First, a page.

The Death of a Close Family Member

This is a very sensitive topic but one I think needs to be discussed. In life, if we live long enough, we will have to go through one of the roughest moments of our life: the death of a close family member. It is an inevitable reality that, if we live long enough, we will face. Therefore, I believe we should live with an understanding that this is a part of life and not try to dance around the topic. To those who feel the pain of losing a close family member, I know exactly how you feel. I believe this post will allow us as a community to come together and encourage one another as we try to navigate through life. To those who’ve never had to experience this, I want to share with you all 3 ways the death of a close loved one impacts us.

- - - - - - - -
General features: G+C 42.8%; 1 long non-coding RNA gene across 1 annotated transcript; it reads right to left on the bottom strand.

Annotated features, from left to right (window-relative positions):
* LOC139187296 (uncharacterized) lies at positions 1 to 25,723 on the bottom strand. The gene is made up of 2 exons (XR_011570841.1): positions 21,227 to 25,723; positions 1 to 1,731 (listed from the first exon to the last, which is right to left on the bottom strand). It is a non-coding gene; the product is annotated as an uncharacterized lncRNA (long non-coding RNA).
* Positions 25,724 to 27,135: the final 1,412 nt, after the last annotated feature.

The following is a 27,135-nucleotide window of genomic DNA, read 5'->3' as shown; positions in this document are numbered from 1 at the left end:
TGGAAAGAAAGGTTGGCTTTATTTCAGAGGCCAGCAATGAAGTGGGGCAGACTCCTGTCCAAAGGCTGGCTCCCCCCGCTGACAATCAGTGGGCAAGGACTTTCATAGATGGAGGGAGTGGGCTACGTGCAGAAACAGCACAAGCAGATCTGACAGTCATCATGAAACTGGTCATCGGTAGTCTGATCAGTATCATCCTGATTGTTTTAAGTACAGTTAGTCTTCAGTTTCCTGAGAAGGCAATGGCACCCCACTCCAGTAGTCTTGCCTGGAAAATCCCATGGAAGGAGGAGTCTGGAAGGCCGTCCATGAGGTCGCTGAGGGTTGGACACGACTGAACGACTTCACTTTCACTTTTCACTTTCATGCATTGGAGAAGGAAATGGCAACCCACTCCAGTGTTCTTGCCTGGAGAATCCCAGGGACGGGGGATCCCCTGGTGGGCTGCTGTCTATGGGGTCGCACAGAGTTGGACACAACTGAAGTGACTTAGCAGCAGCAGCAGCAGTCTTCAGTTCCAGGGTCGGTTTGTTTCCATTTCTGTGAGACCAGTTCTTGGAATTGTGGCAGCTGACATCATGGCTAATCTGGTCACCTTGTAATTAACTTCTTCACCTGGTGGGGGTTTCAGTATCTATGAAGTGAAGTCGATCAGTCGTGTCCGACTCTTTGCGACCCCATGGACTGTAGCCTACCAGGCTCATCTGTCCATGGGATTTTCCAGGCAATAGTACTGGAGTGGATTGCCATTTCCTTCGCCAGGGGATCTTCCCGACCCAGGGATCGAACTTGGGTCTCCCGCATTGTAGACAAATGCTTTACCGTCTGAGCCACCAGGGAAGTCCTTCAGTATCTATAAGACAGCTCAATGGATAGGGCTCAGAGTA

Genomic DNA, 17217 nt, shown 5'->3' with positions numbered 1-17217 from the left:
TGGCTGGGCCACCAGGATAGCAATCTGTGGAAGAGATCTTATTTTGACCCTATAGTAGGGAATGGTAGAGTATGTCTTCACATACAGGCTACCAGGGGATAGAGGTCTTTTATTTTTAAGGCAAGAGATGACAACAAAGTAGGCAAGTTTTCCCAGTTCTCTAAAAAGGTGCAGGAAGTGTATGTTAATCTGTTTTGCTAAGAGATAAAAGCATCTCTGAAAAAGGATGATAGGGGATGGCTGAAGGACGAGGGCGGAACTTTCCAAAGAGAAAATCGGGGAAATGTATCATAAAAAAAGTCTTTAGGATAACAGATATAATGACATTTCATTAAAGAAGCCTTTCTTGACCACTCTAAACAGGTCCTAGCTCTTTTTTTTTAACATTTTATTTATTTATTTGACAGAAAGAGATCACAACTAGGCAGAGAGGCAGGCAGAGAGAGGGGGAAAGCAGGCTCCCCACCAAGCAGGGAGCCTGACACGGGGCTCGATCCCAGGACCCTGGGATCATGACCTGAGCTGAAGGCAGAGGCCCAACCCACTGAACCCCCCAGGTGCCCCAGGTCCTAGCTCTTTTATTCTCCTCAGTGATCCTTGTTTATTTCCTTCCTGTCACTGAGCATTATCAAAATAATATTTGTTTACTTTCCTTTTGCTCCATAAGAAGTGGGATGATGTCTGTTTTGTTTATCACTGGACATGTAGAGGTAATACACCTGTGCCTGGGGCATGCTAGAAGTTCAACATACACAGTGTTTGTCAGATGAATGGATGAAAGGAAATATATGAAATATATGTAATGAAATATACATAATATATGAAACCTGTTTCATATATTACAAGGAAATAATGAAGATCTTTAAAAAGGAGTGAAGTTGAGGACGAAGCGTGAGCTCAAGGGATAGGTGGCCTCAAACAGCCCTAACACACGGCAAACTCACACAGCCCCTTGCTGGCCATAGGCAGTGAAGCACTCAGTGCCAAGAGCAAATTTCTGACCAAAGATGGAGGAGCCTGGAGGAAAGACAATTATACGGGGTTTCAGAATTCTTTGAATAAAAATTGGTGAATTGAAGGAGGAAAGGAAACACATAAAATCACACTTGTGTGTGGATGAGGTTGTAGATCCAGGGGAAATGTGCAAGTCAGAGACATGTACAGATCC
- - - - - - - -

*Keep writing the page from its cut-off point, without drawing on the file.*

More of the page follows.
1. It forever breaks the original family unit that was together until meeting again in Heaven. Under normal circumstances, many of us were raised in a home with a mom, dad and maybe siblings. Within a traditional marriage there’s a wife, husband and maybe kids. If a part of that unit passes away, the family unit that existed doesn’t exist anymore. While the remaining family members will still be family members, the original unit that was together doesn’t exist on earth anymore. In my life, I was brought up in a home that had mom and dad. I had no siblings. Even though I got married in 2014 giving me the opportunity to have a wife, child and my dad with me, losing my mother in 2012 forever broke the original family I had of me, my mom and my dad. My mother’s death was expected within our household, but it doesn’t take away the hurt and emptiness of losing a parent. When me and dad are together, it feels like something is missing. That something missing is my mom. Many of you all reading my post have lost a parent, spouse or even worse a child. I’m firmly convinced that once you lose a close family member, your world is never the same again. As a married man now, every now and then I think about the reality that either my wife or I will have to navigate life without the other physically. It’s a harsh reality but one that I know one of us will have to face. There’s a particular person on my mind that lost his wife I think a year or so ago. I used to see him and his wife together everywhere from the grocery store to restaurants. Now he’s in these places by himself and it hurts me every time I see him. The hope that we’ll meet again in Heaven is comforting, but it doesn’t take away all of the pain of the family link being forever broken.